While these images are a beautiful attempt to document their lives as they experience them, Ewald offers the young photographers an opportunity to capture their dreams, showcased in the fourth and final section of the collection. Through images depicting wedding ceremonies, somersaults, monsters, space, and the feeling of flying, the reader is carried through the mind of a young person in theatrical performances of their own imaginings. In an attempt to recreate a nightmare she experienced, Denise Dixon was compelled to make a series of photographs that tell this story in greater detail. She begins her statement, “I always think about what I’m going to do before I take the picture” (114). Dixon writes of the creation of the images, “If I didn’t know how I took them, I’d be scared,” and goes on to explain, “I told him [her brother] to bow down like he was sad. I took the picture at the foot of the grave that had just been filled.” This kind of agency exhibited in the authorship of these images is continuously exemplified throughout the collection and, in turn, brings the viewer closer to the reality that these young photographers strive to show. As Lifson points out, “Although they were children, they seldom photographed from below; they stood level with their subjects,” (117) which, again, reinforces the young photographers’ agency as an individual who is just as deserving of respect and notability. In conclusion, this book houses a powerful collection of images that would be inspiring to any artist or educator, regardless of age.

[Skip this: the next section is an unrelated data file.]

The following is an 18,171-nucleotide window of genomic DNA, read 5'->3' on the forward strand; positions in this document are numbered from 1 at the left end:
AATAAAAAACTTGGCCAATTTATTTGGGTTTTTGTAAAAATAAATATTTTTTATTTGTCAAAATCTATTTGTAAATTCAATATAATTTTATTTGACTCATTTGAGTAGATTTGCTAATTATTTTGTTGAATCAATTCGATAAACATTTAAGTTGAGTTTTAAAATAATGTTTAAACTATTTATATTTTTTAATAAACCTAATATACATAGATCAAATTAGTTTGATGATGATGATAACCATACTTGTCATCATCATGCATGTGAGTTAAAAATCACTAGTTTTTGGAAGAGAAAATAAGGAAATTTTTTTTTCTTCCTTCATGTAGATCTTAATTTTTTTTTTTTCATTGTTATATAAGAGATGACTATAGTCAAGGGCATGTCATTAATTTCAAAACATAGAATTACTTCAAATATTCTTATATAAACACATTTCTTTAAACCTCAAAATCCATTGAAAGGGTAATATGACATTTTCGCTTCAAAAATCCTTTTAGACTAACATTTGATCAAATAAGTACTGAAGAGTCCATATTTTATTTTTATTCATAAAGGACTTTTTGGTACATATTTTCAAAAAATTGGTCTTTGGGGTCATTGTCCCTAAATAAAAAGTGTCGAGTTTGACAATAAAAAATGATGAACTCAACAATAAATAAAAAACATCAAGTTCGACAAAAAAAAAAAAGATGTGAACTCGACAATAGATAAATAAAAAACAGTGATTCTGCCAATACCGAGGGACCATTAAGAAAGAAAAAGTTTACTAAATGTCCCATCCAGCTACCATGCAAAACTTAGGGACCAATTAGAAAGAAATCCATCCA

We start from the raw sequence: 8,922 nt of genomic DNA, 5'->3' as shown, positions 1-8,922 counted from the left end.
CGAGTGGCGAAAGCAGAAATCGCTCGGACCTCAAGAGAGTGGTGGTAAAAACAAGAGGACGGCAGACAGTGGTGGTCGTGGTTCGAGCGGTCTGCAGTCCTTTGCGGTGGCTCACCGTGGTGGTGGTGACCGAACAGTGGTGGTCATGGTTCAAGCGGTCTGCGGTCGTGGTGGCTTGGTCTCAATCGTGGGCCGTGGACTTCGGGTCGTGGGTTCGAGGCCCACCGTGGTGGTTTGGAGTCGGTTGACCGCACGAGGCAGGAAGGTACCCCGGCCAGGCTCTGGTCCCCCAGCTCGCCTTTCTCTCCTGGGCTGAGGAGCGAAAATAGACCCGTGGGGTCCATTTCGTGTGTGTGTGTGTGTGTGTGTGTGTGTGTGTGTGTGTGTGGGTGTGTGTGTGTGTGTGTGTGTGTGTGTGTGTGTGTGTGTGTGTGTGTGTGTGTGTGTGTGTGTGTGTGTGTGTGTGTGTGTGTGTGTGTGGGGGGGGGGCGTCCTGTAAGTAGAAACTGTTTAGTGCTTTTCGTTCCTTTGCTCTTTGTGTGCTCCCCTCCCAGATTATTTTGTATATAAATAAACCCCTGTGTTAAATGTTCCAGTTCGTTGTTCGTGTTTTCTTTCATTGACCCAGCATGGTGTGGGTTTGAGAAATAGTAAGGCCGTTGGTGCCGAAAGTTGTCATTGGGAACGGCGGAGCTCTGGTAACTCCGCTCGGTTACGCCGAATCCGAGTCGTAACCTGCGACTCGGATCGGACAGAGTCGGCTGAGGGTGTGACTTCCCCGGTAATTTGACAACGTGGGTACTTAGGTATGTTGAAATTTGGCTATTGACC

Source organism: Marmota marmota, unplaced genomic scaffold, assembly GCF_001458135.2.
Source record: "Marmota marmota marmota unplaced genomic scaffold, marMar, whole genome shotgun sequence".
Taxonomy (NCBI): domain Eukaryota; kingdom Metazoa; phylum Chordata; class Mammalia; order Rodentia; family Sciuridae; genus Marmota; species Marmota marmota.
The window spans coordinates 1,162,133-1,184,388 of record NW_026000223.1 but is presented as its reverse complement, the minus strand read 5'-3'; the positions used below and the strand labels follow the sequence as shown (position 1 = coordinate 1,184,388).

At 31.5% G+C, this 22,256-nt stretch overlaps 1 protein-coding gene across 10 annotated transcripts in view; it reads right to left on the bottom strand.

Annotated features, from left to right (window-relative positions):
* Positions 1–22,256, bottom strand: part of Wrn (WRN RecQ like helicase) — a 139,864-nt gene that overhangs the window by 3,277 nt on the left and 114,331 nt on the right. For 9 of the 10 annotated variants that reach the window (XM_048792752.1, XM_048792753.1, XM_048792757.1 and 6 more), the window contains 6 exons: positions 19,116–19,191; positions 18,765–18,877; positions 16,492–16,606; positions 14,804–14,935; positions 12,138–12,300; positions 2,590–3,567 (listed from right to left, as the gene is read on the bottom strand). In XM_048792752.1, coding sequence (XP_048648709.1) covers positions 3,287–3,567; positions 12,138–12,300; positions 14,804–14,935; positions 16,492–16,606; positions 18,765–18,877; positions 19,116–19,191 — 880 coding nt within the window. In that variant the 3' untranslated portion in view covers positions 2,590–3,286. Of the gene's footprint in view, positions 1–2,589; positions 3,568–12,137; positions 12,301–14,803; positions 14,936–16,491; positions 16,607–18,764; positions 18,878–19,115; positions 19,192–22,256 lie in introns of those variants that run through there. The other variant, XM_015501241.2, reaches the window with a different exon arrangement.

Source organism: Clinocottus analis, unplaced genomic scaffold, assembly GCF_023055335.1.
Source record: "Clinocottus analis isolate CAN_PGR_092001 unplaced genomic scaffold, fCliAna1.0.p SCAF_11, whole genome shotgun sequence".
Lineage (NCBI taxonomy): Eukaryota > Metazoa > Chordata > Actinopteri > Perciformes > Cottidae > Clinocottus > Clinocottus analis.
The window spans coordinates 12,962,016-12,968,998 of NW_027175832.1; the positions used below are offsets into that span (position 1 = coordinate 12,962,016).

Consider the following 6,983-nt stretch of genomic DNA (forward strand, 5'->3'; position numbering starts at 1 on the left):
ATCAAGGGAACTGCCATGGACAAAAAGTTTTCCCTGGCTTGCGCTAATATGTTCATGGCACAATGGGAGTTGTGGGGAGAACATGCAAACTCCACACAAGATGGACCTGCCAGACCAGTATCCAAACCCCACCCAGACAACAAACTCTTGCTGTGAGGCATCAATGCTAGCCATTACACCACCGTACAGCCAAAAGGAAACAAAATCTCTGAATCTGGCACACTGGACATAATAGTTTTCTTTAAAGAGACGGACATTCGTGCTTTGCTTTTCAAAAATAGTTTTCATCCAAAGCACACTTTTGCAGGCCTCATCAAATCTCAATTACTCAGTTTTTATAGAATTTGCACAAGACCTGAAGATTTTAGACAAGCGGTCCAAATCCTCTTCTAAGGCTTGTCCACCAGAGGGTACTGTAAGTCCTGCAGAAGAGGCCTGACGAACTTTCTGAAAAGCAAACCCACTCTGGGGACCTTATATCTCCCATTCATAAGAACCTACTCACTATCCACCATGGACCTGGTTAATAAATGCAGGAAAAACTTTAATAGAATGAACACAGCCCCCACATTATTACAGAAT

Ewald, W. (1985). Portraits and Dreams: Photographs and Stories by Children of the Appalachians. New York: Writers and Readers Pub.